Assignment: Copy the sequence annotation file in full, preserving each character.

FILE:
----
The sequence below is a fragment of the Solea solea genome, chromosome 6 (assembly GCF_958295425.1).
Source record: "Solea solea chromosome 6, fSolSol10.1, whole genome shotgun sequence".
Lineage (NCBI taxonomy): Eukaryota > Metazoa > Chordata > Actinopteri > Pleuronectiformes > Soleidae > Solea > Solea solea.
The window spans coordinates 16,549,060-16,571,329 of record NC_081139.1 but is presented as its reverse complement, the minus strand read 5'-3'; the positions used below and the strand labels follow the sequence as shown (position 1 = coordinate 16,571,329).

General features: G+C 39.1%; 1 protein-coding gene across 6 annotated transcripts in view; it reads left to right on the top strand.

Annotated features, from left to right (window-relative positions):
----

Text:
The sequence below is a fragment of the Solea solea genome, chromosome 6 (assembly GCF_958295425.1).
Source record: "Solea solea chromosome 6, fSolSol10.1, whole genome shotgun sequence".
Lineage (NCBI taxonomy): Eukaryota > Metazoa > Chordata > Actinopteri > Pleuronectiformes > Soleidae > Solea > Solea solea.
The window spans coordinates 16,549,060-16,571,329 of record NC_081139.1 but is presented as its reverse complement, the minus strand read 5'-3'; the positions used below and the strand labels follow the sequence as shown (position 1 = coordinate 16,571,329).

General features: G+C 39.1%; 1 protein-coding gene across 6 annotated transcripts in view; it reads left to right on the top strand.

Annotated features, from left to right (window-relative positions):